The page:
Pit Stop



Rise in popularity


1981 saw the signing of the first   Concorde Agreement, a contract which bound the teams to compete until its expiration and assured them a share of the profits from the sale of television rights, bringing an end to the FISA-FOCA war and contributing to Bernie Ecclestone's eventual complete financial control of the sport.

The FIA permanently banned   Colin Chapman's  ground effect aerodynamics in  1983. By then, however, turbocharged engines, which   Renault had pioneered in 1977 with their RS01 car, were producing over 1000   bhp (750  (A unit of power equal to 1000 watts) kW) and were essential to be competitive. These cars were and still are the most powerful circuit open wheelers cars ever, but to reduce speeds, the FIA limited fuel tank capacity and boost pressures before banning turbochargers in   1989.

In the early 1990s, teams started introducing electronic driver aids such as power steering,  traction control, and semi-automatic gearboxes. Some were borrowed from contemporary road cars; some, like active suspension, were primarily developed for the track and later made their way to the showroom. The FIA, due to complaints that technology was determining the outcome of races more than driver skill, banned many such aids in 1994.

The teams signed a second Concorde Agreement in 1992 and a third in 1997, which is due to expire on the last day of 2007.

On the track, the Williams team dominated the mid-1990s with Nigel Mansell,   Alain Prost,   Damon Hill and Jacques Villeneuve driving their  Renault-powered cars to world championships, interrupted by   Michael Schumacher's two titles with   Benetton. When Williams's Renault contract terminated in 1998, McLaren and driver   Mika Häkkinen collected one constructors and two drivers championships.

Indeed, since 1984, drivers from McLaren, Williams and Ferrari have won all but two World Championships. Due to the vast technological advances of the 1990s, the cost to compete in Formula One rose dramatically; this increased financial burden, combined with three teams' dominance, caused the poorer independent teams to struggle not only to remain competitive, but to stay in business. Financial troubles have forced several teams to withdraw over the last decade, the most recent example beingProst and Arrows during the 2002 season.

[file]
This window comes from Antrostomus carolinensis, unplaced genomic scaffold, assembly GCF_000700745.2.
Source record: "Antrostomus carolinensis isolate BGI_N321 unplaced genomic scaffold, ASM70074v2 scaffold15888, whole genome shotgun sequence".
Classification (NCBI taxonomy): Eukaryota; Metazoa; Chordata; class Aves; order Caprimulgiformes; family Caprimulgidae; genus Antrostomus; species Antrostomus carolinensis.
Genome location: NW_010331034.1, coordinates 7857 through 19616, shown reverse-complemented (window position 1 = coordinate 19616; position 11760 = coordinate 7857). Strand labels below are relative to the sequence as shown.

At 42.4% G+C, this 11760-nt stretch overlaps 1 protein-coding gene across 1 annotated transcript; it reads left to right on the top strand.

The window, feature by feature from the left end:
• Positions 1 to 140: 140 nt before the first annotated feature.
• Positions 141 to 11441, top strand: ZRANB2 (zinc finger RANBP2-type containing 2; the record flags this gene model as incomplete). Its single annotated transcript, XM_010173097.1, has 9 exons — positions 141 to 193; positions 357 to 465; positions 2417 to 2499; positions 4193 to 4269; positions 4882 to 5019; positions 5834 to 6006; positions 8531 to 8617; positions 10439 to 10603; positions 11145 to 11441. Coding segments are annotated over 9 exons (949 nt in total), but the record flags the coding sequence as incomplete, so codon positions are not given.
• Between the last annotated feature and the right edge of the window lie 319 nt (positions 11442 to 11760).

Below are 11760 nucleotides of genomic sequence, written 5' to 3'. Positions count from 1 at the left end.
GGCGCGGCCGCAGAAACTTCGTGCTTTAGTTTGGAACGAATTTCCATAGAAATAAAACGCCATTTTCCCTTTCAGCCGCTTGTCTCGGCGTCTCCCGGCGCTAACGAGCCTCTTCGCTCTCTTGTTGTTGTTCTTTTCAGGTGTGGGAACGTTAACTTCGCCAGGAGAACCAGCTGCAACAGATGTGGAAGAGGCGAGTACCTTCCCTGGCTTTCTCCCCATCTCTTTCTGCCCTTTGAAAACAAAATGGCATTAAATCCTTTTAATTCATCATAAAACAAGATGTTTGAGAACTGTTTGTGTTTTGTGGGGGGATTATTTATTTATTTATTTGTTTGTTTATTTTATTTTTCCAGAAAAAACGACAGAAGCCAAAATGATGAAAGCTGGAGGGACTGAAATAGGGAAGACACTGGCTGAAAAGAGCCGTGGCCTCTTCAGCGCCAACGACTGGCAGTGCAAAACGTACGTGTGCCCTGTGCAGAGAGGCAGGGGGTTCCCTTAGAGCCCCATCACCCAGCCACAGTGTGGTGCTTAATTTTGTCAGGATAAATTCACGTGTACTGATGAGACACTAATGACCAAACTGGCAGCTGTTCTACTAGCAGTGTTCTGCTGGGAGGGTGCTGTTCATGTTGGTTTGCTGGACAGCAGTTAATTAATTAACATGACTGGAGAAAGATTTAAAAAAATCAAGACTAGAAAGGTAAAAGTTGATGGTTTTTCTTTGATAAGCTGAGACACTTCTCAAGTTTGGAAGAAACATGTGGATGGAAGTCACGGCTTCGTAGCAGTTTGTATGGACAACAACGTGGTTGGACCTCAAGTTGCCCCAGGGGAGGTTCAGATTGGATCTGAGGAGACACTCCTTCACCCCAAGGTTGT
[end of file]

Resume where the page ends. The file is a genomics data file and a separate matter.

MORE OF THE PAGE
Formula One went through a difficult period in the early  2000s. Viewing figures dropped, and fans expressed their loss of interest due to the dominance of  Michael Schumacher and Ferrari.  At present, smaller teams suffer from spiralling costs. Safety also remains a key issue. As such, many want to see rule changes to deal with these issues.

Throughout the 2004 season,  Formula One Management president  Bernie Ecclestone repeatedly voiced his disapproval of theSilverstone Circuit, and suggested that unless its owners, the  British Racing Drivers Club, modernise the facilities, the British Grand Prix would not appear on the 2005 schedule. Following failed negotiations with BRDC president  Jackie Stewart in October 2004, Ecclestone announced the race's removal from the next season's provisional calendar. The BRDC and Ecclestone have since come to an agreement to extend the British Grand Prix at Silverstone for another five years, through 2009.